POV-Ray : Newsgroups : povray.beta-test : Technical verification build "v3.8.0-beta.668" - Unix package! : Re: Technical verification build "v3.8.0-beta.668" - Unix package! Server Time
28 Sep 2021 06:14:34 EDT (-0400)
  Re: Technical verification build "v3.8.0-beta.668" - Unix package!  
From: clipka
Date: 24 Jun 2021 07:19:37
Message: <60d46a49$1@news.povray.org>
Am 24.06.2021 um 05:20 schrieb Thomas Debe:
> Am 24.06.21 um 01:28 schrieb clipka:
> Hallo Christoph !
> 
> 1.) Problem:
> Build povunix-v3.8.9-beta.668.tar.gz Compiler clang-x:
> Optimized Noise-Functions not compiled !
> Clang defines __clang__ Not __GNUC__

(I presume that's a typo and you mean povunix-v3.8.0-beta.668.tar.gz.)

Can you please double-check whether these problems are specific to the 
Unix source package (povunix-v3.8.0-beta.668.tar.gz), or whether they 
also occur when building form the "raw" repository source 
(https://github.com/c-lipka/povray/archive/refs/tags/v3.8.0-pre-beta.668.tar.gz)?

> 
> Solution :
> File :  unix/povconfig/syspovconfig.h
> 
> Z 169ff:  #if defined (__clang__)
>              #define HAVE_ASM_AVX
>              #define HAVE_ASM_AVX2
>              #define HAVE_ASM_FMA3
>              #define HAVE_ASM_FMA4
>           #endif
> 
> Z. 179: // most notably platform-specific optimized implementations.
>          #if defined (__GNUC__) || defined(__clang__)
> 
> 2.) Problem Optimized Noise-Function Compiler: gcc-10
> Povray-Output :
>                 ....
> 
> Dynamic optimizations:
>    CPU detected: AMD,SSE2,AVX,AVX2,FMA3
>    Noise generator: avx-generic (compiler-optimized)
> 
> CPU: AMD Ryzen 2700
> cat /proc/cpuinfo | grep avx :  se4_1 sse4_2 movbe popcnt aes xsave avx ..
>   avx2
>   fma
> 
> So it should work with Intels implementation, but there is an vendor 
> check in :
> 
> platform/x86/cpuid.cpp

Yes - and that is very much deliberate. When AMD provided us with the 
AVX/FMA4 optimized code back in mid-2017, they also did some thorough 
performance testing on a very diverse farm of ~20 AMD and ~25 Intel 
machines, and ended up strongly recommending to specifically *NOT* use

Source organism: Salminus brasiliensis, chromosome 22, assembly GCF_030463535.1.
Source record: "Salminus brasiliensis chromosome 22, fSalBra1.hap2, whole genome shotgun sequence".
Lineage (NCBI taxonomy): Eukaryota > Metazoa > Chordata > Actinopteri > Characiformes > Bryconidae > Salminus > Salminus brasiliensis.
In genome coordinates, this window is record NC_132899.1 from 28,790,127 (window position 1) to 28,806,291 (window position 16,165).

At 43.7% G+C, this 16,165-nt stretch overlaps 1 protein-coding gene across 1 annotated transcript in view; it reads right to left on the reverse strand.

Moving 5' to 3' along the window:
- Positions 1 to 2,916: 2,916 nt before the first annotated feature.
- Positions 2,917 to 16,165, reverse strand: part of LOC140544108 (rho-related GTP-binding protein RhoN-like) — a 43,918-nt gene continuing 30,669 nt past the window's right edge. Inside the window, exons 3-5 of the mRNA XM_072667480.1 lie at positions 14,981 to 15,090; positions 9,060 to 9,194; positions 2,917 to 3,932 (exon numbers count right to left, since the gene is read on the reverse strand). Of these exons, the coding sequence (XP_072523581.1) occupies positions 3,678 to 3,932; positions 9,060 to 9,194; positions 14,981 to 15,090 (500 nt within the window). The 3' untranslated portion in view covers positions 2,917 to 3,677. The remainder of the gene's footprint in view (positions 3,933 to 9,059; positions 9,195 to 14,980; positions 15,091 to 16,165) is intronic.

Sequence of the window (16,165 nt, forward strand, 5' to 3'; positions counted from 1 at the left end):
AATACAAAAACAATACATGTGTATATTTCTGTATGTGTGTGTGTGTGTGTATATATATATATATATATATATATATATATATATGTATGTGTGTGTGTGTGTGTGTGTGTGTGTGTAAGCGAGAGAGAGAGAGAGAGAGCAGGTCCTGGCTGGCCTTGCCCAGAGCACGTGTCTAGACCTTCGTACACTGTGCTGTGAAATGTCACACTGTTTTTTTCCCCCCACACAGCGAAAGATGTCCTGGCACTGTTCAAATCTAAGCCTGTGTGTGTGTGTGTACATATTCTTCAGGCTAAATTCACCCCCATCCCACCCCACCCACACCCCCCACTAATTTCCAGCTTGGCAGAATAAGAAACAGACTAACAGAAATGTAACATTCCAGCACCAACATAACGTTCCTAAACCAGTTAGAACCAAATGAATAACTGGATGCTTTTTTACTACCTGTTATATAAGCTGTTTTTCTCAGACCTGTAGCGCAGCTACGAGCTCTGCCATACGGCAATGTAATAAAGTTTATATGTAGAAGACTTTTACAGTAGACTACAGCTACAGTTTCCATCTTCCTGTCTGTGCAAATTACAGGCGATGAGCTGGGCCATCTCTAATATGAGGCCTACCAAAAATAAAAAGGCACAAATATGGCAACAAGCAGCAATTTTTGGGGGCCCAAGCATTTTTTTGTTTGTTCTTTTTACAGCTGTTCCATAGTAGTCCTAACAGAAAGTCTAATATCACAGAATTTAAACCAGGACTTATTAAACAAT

the AVX2/FMA3 optimized code (which had been provided by Intel years 
earlier) on AMD processors, but rather give preference to the portable 
code, in a variant compiler-optimized for AVX.

That was the recommendation for the Windows builds, anyway, but unless I 
see numbers from extensive and thorough analysis of Linux builds, I 
presume Linux compilers are on a similar level when it comes to 
automatic optimization.

There was even some suspicion that Intel might, back in the days, have 
custom-tailored their optimized code specifically to work poorly on AMD 
machines.


If you're seeing performance improvements with Intel's AVX2/FMA3 
hand-optimized code, then by all means use it; but I would recommend 
that you double-check whether it even does any good at all.


> Solution:
> 
> bool CPUInfo::IsIntel()
> {
>   return gpData->cpuidInfo.vendorId == kCPUVendor_Intel|| kCPUVendor_AMD;
> }

Um... no, that would be broken on multiple levels. For starters, it 
fails to do what you probably intend it to do (it actually makes the 
function always return `true`, even if the vendor is neither Intel nor 
AMD). And even if it worked as you intend, it would break the whole 
purpose of `CPUInfo::IsIntel()` - namely to detect whether the vendor 
*is*, as a matter of fact, *genuine* Intel.

If it should indeed be the case that modern AMD processors also prefer 
Intel's AVX2/FMA3 hand-optimized code, then what we'd really want to 
change is just the matrix in `platform/x86/optimizednoise.cpp`, which 
tells POV-Ray - based on the CPU features (and vendor!) we detect - what 
optimized noise implementation to use.


Post a reply to this message

Copyright 2003-2021 Persistence of Vision Raytracer Pty. Ltd.